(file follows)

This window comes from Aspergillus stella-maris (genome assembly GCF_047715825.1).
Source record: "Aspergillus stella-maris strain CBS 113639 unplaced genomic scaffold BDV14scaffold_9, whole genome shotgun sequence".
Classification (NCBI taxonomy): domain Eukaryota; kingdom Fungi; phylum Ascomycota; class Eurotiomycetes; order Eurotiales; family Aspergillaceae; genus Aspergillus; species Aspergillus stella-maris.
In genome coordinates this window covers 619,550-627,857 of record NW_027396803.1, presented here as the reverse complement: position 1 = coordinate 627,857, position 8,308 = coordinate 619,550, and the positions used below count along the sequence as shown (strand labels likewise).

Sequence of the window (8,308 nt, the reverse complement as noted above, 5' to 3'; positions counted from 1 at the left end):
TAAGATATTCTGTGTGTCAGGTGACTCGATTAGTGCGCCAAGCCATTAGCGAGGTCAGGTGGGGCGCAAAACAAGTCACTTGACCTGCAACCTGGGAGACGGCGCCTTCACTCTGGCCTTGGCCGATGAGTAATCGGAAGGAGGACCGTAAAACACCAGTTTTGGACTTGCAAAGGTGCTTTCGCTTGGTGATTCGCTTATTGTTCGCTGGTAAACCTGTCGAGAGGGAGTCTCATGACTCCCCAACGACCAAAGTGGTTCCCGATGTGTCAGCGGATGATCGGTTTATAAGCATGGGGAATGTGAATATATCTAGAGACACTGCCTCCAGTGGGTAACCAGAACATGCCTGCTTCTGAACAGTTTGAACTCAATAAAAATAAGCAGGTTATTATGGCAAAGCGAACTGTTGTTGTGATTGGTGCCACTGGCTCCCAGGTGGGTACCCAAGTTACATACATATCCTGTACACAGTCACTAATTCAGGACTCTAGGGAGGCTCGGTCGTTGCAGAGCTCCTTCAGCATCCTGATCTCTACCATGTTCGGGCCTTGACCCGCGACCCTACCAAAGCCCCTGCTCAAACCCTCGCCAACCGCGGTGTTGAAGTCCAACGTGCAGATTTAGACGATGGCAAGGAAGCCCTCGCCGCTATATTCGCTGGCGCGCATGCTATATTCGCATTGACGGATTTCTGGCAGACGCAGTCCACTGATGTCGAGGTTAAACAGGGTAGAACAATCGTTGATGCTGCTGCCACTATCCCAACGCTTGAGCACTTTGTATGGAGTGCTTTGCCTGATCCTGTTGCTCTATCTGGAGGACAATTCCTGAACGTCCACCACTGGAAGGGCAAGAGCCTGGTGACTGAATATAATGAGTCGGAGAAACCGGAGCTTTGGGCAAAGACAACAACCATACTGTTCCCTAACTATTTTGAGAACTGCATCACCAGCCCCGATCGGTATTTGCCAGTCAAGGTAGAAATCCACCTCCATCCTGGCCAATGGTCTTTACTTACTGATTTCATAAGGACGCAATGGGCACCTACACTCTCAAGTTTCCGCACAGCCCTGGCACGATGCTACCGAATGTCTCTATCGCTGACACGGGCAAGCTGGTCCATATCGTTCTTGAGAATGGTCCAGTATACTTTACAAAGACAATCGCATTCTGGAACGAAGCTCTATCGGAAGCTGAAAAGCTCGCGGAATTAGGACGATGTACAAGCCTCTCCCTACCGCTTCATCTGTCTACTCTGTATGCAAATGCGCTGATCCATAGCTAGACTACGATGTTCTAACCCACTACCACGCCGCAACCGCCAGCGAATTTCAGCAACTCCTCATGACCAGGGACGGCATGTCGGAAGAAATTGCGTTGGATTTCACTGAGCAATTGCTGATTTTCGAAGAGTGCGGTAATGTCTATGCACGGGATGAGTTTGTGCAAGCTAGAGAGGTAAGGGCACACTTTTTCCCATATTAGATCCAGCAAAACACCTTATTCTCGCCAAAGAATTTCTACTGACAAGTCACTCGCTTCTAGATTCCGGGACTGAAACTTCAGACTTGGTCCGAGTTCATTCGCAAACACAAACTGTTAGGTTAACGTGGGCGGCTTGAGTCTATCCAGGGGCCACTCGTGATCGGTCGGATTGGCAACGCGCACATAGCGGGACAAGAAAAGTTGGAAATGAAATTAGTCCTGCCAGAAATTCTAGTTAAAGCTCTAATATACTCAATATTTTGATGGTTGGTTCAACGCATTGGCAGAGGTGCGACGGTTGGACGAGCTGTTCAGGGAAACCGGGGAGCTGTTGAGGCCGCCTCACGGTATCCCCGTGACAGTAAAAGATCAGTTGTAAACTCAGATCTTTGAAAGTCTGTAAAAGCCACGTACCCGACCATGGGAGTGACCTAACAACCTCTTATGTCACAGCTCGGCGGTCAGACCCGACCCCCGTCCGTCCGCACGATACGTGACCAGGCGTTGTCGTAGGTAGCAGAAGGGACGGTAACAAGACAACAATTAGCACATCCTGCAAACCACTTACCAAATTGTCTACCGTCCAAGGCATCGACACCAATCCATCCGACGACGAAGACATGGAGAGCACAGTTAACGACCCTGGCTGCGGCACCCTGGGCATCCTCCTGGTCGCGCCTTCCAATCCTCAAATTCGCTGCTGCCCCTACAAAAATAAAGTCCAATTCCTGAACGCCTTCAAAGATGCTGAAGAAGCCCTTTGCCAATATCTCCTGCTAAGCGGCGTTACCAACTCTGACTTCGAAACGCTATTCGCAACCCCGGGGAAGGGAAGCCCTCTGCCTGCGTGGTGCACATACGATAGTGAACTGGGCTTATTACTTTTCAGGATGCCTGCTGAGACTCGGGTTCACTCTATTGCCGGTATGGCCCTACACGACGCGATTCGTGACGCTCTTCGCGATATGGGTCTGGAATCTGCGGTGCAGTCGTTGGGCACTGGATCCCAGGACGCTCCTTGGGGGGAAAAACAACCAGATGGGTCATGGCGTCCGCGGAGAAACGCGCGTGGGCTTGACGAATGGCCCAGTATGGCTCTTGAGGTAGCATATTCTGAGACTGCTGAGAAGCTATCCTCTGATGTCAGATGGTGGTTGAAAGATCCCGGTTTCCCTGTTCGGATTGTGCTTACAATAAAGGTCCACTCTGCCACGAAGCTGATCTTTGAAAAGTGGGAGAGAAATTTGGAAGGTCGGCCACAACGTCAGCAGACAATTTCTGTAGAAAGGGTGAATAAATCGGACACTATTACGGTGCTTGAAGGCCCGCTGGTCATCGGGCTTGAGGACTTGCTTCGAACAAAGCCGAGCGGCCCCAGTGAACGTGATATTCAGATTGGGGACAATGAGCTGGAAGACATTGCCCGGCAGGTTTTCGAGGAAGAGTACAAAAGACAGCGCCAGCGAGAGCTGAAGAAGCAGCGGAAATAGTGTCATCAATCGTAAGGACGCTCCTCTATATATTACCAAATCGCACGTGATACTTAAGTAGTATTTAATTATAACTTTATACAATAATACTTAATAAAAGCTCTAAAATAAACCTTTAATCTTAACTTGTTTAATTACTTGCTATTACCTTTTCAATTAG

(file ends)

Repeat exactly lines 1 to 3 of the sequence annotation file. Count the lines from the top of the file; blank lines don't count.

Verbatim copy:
This window comes from Aspergillus stella-maris (genome assembly GCF_047715825.1).
Source record: "Aspergillus stella-maris strain CBS 113639 unplaced genomic scaffold BDV14scaffold_9, whole genome shotgun sequence".
Classification (NCBI taxonomy): domain Eukaryota; kingdom Fungi; phylum Ascomycota; class Eurotiomycetes; order Eurotiales; family Aspergillaceae; genus Aspergillus; species Aspergillus stella-maris.